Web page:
ADAIR COUNTY HIGH SCHOOL
The Kentucky Department of Education places a high level of importance on college and career readiness by ranking school districts through accountability index ratings. While college readiness is determined based on ACT scores and college placement scores, students are determined to be career-ready when they pass the Kentucky Occupational Skills Standards Assessment (KOSSA). Students can also be considered career-ready through WorkKeys, ASVAB or earning a state-approved industry certification.
“Ensuring students are provided with the skills necessary for a successful transition to postsecondary education or work is crucial for students,” the Agriculture Education Consultant for the Kentucky Department of Education, Matt Chaliff, said. “An important piece of this work means giving students the opportunity to obtain industry-recognized certifications, licensures and other credentials."
At Adair County High School, student certifications have become a defining factor when classifying students as career-ready. By implementing the industry certification program, tested for on iCEV, Randy Rexroat and Kirby Hancock, Agriculture Educators at Adair County High School in Columbia, Kentucky, are filling a major gap in their career-readiness goals.
“We were lacking an accurate guide for instruction to prepare students for prior assessments,” Hancock said. “However, the lessons, videos, activities and quizzes within iCEV do a really good job preparing students for the final certification exam.”
Through the iCEV testing platform, students have the opportunity to earn industry certifications such as the Bayer Crop Science Plant Science Certification, now the BASF Plant Science Certification, as well as the Elanco Fundamentals of Animal Science Certification and the American Meat Science Association Food Safety and Science Certification. All three industry certifications are state-approved and meet the requirement for career readiness. Additionally, students can earn the certifications in alignment with their regular coursework and gain concrete, evidenced skills to include on their résumé.
“Students are more easily motivated to learn and achieve a certification because it is something they may use to obtain employment in the future,” Hancock said.
After using iCEV’s certification platform for only one year, Adair County is already seeing results. During the 2016-17 school year, Adair County had 40 students earn an industry certification through iCEV.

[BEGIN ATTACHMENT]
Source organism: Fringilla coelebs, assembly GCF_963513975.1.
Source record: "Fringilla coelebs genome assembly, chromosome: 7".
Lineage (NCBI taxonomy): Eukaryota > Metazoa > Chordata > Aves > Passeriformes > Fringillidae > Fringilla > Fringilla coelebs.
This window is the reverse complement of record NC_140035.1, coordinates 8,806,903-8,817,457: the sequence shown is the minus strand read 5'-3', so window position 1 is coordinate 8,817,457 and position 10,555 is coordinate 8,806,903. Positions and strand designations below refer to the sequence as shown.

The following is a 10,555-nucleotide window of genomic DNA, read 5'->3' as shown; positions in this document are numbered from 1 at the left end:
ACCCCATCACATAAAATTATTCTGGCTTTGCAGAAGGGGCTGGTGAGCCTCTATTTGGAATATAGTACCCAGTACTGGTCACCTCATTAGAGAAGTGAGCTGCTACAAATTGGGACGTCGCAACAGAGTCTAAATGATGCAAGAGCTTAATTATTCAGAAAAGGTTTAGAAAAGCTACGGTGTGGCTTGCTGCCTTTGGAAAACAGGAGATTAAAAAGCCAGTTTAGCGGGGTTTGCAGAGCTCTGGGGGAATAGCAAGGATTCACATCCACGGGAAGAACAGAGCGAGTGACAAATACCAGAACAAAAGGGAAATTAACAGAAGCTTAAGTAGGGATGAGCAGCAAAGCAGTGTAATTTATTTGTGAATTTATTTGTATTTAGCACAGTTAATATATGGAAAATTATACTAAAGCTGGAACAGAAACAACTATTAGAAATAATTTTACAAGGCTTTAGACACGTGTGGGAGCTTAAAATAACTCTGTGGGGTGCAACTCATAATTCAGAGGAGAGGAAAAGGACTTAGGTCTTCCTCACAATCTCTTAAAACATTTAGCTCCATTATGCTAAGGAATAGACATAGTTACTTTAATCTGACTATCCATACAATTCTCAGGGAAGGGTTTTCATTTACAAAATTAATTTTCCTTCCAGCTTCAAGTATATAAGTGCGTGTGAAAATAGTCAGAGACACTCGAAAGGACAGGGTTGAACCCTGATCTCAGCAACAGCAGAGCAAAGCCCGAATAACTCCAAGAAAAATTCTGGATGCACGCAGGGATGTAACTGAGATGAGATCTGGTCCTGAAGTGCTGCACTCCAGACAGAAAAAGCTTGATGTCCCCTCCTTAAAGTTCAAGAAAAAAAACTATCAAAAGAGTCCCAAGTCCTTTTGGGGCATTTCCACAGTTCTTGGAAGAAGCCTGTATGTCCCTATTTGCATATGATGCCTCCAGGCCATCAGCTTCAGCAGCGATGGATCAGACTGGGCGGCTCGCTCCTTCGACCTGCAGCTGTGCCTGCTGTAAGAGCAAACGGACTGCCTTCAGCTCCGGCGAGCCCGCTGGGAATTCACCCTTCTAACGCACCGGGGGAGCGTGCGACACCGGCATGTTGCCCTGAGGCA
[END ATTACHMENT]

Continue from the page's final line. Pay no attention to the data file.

Adair County has dramatically increased its career-ready success rates because students are more driven to earn a tangible certification as opposed to simply passing a test. In fact, many of Hancock’s students are putting their skills to use in jobs they’ve gained from earning a certification.
“I have several students who are now working for local veterinarians and livestock operations as a direct result of their receiving the Elanco Fundamentals of Animal Science Certification,” Hancock said.
Senior Brady Baker, one of these students, is directly translating the knowledge he gained while earning his certification to his current co-op job.
“Because of what I learned while earning my certification, I better understand many of the problems we work with when I go on calls with the veterinarian I work for,” Baker said. “I also have been able to learn a lot of things that I can put to use on my family’s dairy farm.”
Additionally, the skills students gain while earning industry certifications often benefit them in other classes.
“I use the information that I learned while completing my certification even now in all of my other classes. My certification also prepared me for my future in college and in a career,” junior Abby Dykes said of her experience with certifications.
Students who earn industry certifications are honored at a special dinner where they are recognized for their accomplishments in front of parents and classmates. “Students, as well as their parents, are very happy with the success rate,” says Rexroat.
Teachers who have students earn certifications also feel a sense of pride for their students. “As the students pass the final examination and receive their certificates, I have a feeling of accomplishment because I am confident they have mastered the content,” Hancock said.
A key part of a student’s experience in marketing courses at Mesquite ISD is applying their classroom knowledge to an actual business environment. McMillon encourages her students to offer to help with their workplace’s social media strategy, especially if it is a small business.
Her students have been able to conduct marketing research, aid in the development of a mobile application, create a social media marketing strategy to help boost a lunch program and much more.
“We have seen students get additional responsibilities at their jobs because they have been able to apply what we are talking about in the classroom to their work,” McMillon shared. “By doing this, they are able to prove to their supervisor that they can move up from an entry-level position. For us, that’s the dream scenario.”
iCEV lends a helping hand to districts across the state looking to increase career readiness for their students with certifications and curriculum that equips the next generation with skills that can easily apply to modern industry expectations.
“This is the best curriculum and assessment package I have experienced in my 20+ years of teaching,” Hancock said. “The iCEV courses are rigorous, yet the students stay interested because the information in the modules is up to date and they know it will help them in the future.”
Adair County High School is leading by example with its implementation and promotion of industry certifications to prepare Adair County students for college and careers.